While recently reading one of my favorite bloggers, Mark Miller, I was grabbed by something his assistant Teneya said as they were looking forward to increase their impact for 2014. She simply stated, “We’re going to have to decide to do the right things vs. the nice things.” Wow! I had to think about that for a bit. Aren’t the right things also the nice things?

JustBeNiceAs I read Mark Miller’s blog post, I quickly saw myself as a leader who naturally slides toward doing the nice things instead of the right things.  I really like to be a nice person. I want to be known as a nice guy. I love it when people like me. It’s easier than doing the right things.

Please understand. I don’t major on doing the wrong things. In fact, I want to be remembered as a person of top-notch character and utmost integrity. I never want a hint of immorality, dishonesty or shadiness to tarnish my reputation. I try to take the high road in every situation. So, this tension about nice or right is not at all related to wrong or right.

This question about doing the right thing or the nice thing is all about choosing excellence over ease. It’s about making decisions that will lead to great not just settling for good. Way too often in my leadership history, I’ve tried to be nice rather than to say what really needed to be said. Too often I should have said “no” to more busyness, but instead I took the easy road and said “yes,” just to be nice.

RightAs you plan for 2014, will you choose to be nice or do what is right? Here are some options you may face:

Pursue truth through conflict or avoid conflict because it makes some people uncomfortable?

Have a difficult performance conversation or continue to give inflated performance ratings?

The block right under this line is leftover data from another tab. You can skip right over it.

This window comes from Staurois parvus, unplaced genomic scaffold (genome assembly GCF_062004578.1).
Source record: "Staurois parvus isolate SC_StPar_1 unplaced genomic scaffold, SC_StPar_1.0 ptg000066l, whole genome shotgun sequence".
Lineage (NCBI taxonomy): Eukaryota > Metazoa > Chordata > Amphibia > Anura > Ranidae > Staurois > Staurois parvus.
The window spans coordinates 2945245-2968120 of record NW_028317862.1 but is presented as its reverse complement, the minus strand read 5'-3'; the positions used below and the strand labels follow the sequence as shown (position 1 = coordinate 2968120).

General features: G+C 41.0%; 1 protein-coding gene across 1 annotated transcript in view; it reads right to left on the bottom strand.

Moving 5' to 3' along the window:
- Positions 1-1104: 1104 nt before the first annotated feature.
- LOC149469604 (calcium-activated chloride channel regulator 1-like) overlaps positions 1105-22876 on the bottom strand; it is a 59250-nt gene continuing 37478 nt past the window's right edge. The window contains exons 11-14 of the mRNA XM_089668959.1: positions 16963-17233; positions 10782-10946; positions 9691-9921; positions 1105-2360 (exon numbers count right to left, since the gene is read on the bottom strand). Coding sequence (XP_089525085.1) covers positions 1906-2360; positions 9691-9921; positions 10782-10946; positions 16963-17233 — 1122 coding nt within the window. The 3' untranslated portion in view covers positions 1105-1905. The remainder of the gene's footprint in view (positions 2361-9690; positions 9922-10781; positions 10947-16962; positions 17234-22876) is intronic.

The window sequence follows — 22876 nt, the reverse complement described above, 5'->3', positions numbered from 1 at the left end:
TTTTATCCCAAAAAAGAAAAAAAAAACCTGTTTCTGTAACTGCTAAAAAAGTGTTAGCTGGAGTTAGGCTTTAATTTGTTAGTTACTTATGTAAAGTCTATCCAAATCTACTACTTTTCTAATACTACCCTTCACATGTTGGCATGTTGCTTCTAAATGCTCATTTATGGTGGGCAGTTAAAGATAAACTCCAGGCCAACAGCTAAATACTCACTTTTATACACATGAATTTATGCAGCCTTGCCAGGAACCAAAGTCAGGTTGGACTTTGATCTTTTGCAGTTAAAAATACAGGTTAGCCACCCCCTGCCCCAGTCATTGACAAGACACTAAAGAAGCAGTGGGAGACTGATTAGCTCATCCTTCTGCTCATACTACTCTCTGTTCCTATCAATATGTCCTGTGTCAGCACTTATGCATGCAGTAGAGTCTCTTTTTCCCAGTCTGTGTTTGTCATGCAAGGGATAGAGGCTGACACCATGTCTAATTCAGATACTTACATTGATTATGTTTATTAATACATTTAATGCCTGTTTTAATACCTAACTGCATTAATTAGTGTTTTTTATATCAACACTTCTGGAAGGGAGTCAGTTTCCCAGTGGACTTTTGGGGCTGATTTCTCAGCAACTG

Confront problems and issues or avoid discussing problems at all costs?

Dismiss an employee who can’t grow with the business or keep the person on the payroll indefinitely?

Give stretch assignments to people and expect them to struggle or avoid giving stretch assignments because they may create some discomfort?

Say, “no” to non-strategic work or say, “yes” to non-strategic work?

Decline a speaking engagement or accept every request regardless of the audience?

Attend a portion of an all-day meeting or stay all day so as not to offend the host of the meeting?

Eliminate a program to reallocate needed resources or sacrifice new ideas so outdated ones can be funded?

RightArrowDoing the right thing does not always feel like the nice thing to do when you want others to like you. But excellence in leading an organization requires us to do what is right, not just nice. I happen to believe that great leaders do what is right in the nicest way possible. Doing what is right doesn’t mean being rude or uncaring. But leaders must make the difficult decisions that are right. It’s right for the organization. It’s even right for the under-performing individual when you free their future so they can find the right fit where they succeed and shine.

As you prepare and plan for the upcoming year, ask yourself frequently—Is this the RIGHT thing to do or just the NICE thing to do?


QUESTION: What have I missed? Please add it in the Comment section below. Thanks!


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